POLL: Does Anglicanism consider the Eucharistic food itself to really be or have Christ's body?

Discussion in 'Sacraments and Holy Orders' started by rakovsky, Mar 24, 2016.

?

Do you affirm the Articles of Religion on the issue of the real presence in Eucharist bread?

Poll closed Dec 18, 2018.
  1. I'm Anglican and my answer is "Yes."

    85.7%
  2. I'm Anglican and my answer is "No, I have a disagreement with it."

    14.3%
  3. I'm Anglican and my answer is "Other"

    0 vote(s)
    0.0%
  1. Jenkins

    Jenkins New Member Anglican

    Posts:
    21
    Likes Received:
    24
    Country:
    Australia
    Religion:
    Anglicanism
    I thought that this was quite a good article on the topic at hand. There's some discussion/further clarification that occurs in the comments below the article that's also worth a read.
     
    Botolph likes this.
  2. anglican74

    anglican74 Well-Known Member Anglican

    Posts:
    1,261
    Likes Received:
    975
    Country:
    USA
    Religion:
    Anglican (ACNA)
    It amazes me how many times people attempt to discuss our theology without reference to our prayer book, especially the order of holy communion. The Articles are not a standalone treatise on theology but one piece of the total theology expressed in our liturgical and homiletical foundations.
     
    DeusExMachina and Botolph like this.
  3. rakovsky

    rakovsky Active Member

    Posts:
    226
    Likes Received:
    35
    Country:
    USA
    Religion:
    Eastern Orthodox
    Anglican74,
    One reason I didn't go into the BCP was because I don't find them to take a strong view choosing between either Luther's or Cranmer's positions. I found the 1979 BCP Episcopal Church (USA) to lean toward the position of Receptionism.
    The more important reason why I focused on the Articles in this thread is because they appear to be a foundational document for Anglicanism. Can you please tell me if the Articles are obligatory for Anglicans and define Anglicanism itself? Perhaps that should be a question for a different thread?
     
  4. Botolph

    Botolph Well-Known Member

    Posts:
    1,414
    Likes Received:
    1,591
    Country:
    Australia
    Religion:
    Anglican
    Hi Rakovsky,

    The position of the Articles within Anglicanism is far more nuanced than that. At various times they have been required for ordination to be subscribed to (as they do on this site for the badge to show on profile), and later to be assented to (which is a much freer position), or not even mentioned which is probably the case in most national churches in the communion today. The are generally understood as an important historic document. They are not to the Anglican Communion what the Westminster Confession was to Presbyterianism. I suspect most ordinary folk who call them selves Anglican have only a passing awareness of there existence. I certainly know clergy who either have never or pretend to have never read them.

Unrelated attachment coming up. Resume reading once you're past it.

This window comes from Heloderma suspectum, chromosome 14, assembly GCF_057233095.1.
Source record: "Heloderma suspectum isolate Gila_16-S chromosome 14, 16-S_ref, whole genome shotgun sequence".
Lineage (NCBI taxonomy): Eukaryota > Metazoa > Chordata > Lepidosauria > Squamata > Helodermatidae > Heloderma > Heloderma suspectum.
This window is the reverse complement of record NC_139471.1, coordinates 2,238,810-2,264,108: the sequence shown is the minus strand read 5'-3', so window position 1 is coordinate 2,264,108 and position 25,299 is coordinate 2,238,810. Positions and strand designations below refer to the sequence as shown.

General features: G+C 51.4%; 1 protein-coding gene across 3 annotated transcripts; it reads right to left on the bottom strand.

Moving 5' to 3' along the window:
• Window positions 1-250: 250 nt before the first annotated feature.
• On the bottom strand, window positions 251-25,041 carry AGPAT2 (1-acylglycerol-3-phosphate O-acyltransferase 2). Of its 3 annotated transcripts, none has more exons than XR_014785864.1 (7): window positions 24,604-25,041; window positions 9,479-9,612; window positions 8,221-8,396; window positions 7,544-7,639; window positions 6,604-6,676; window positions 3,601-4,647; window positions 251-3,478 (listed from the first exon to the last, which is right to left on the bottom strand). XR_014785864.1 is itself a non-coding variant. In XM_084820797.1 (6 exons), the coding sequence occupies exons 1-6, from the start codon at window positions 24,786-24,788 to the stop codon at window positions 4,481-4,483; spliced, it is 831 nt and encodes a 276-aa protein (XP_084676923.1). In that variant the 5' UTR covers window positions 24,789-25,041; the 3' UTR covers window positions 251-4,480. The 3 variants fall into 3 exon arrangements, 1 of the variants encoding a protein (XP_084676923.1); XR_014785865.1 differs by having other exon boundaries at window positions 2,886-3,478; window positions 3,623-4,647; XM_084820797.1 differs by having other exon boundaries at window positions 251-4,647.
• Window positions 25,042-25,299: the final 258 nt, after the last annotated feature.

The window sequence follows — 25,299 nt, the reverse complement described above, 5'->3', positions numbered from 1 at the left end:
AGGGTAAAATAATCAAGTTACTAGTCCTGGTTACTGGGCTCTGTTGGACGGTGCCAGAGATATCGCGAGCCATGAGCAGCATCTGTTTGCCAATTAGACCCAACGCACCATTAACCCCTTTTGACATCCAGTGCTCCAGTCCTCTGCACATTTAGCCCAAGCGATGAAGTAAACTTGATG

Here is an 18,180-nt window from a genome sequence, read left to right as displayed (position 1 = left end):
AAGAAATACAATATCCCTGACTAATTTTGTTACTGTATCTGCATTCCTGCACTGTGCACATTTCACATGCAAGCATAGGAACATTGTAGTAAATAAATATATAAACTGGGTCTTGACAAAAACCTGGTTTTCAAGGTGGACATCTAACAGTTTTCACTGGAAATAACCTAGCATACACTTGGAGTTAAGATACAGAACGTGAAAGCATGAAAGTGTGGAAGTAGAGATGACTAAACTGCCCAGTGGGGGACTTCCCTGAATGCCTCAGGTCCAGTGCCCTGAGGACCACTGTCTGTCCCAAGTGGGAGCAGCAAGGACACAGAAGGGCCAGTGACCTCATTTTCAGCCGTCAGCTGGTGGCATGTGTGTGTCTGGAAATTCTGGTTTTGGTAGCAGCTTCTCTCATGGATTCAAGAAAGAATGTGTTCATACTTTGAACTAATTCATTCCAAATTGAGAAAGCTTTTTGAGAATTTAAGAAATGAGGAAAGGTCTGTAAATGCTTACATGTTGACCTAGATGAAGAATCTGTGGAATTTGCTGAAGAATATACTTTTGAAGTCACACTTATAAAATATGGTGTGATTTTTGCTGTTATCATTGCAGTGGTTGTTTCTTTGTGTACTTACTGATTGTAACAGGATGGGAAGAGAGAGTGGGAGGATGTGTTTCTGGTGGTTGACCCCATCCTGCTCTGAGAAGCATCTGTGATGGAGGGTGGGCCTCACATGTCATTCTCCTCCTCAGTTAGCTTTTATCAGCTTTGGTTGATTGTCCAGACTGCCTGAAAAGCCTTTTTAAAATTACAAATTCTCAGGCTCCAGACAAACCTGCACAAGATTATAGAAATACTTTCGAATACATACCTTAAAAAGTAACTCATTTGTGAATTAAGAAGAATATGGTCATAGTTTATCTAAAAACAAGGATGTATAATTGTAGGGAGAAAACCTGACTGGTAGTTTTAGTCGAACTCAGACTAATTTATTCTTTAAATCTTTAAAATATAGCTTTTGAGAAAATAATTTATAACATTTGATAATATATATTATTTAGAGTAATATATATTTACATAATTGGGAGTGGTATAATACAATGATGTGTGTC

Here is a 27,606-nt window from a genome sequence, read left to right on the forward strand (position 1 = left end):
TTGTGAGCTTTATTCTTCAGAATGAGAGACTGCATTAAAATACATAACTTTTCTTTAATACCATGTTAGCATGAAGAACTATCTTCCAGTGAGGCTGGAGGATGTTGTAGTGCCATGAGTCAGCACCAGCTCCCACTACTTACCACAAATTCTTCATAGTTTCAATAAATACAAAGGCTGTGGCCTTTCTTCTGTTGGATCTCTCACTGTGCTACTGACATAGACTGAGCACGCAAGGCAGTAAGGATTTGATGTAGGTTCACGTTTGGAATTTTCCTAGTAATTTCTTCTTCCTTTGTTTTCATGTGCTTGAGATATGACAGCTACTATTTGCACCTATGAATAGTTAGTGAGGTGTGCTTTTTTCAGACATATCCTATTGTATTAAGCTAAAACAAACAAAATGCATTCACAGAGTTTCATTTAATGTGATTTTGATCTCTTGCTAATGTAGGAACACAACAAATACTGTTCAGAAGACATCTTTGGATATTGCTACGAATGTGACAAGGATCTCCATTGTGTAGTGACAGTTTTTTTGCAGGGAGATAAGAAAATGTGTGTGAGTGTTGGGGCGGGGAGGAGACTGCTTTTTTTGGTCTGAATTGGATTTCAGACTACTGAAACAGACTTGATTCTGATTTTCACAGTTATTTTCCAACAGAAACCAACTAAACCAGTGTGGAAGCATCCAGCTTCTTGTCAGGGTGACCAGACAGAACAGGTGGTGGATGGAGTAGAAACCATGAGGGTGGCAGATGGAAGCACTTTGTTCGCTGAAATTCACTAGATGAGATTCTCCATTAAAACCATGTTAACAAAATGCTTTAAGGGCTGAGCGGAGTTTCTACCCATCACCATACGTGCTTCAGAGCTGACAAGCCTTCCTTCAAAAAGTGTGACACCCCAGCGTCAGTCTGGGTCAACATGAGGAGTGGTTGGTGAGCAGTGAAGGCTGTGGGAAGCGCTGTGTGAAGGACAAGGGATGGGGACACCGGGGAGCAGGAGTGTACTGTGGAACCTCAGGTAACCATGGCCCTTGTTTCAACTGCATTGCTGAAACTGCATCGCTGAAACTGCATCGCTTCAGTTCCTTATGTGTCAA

You may find this article interesting
    https://en.wikipedia.org/wiki/Anglican_doctrine
    I must not hesitate to add that that this is by no means defining.

    For me, some of the genius of Anglicanism is summed up by Archbishop Geoffrey Fisher.

    "The Anglican Communion,” Archbishop Geoffrey Fisher wrote, "has no peculiar thought, practice, creed or confession of its own. It has only the Catholic Faith of the ancient Catholic Church, as preserved in the Catholic Creeds and maintained in the Catholic and Apostolic constitution of Christ’s Church from the beginning." It may licitly teach as necessary for salvation nothing but what is read in the Holy Scriptures as God’s Word written or may be proved thereby. It therefore embraces and affirms such teachings of the ancient Fathers and Councils of the Church as are agreeable to the Scriptures, and thus to be counted apostolic. The Church has no authority to innovate: it is obliged continually, and particularly in times of renewal or reformation, to return to "the faith once delivered to the saints."​

    There will be some here who will want to hold the Thirty Nine Articles in higher esteem than this, and the have a great deal of value to add to an understanding of how Anglicans think and perceive faith. I believe some articles are more important than others. And the articles make no claim as to their own authority. I believe we do them a miss-service when we try and make them something more than they are.

    I have been fairly clear that I have a bit if a struggle with Article 5 for myself, which is why I have not subscribed to them here..
     
    Christina likes this.
  5. anglican74

    anglican74 Well-Known Member Anglican

    Posts:
    1,261
    Likes Received:
    975
    Country:
    USA
    Religion:
    Anglican (ACNA)
    Historically they always have been, and in recent times among emerging orthodox anglican communities they are held to once more.. however they don't interpret themselves. Answers about the lack of clarity found in them may be found in the prayer book and even the homilies. This morning I had experienced a very definitive reception of our Lord's Body and Blood, with a eucharistic canon that as far as I know has been unchanged since Archbishop Cranmer's day, which surely helps us interpret the articles and their meaning.
     
    Botolph likes this.
  6. rakovsky

    rakovsky Active Member

    Posts:
    226
    Likes Received:
    35
    Country:
    USA
    Religion:
    Eastern Orthodox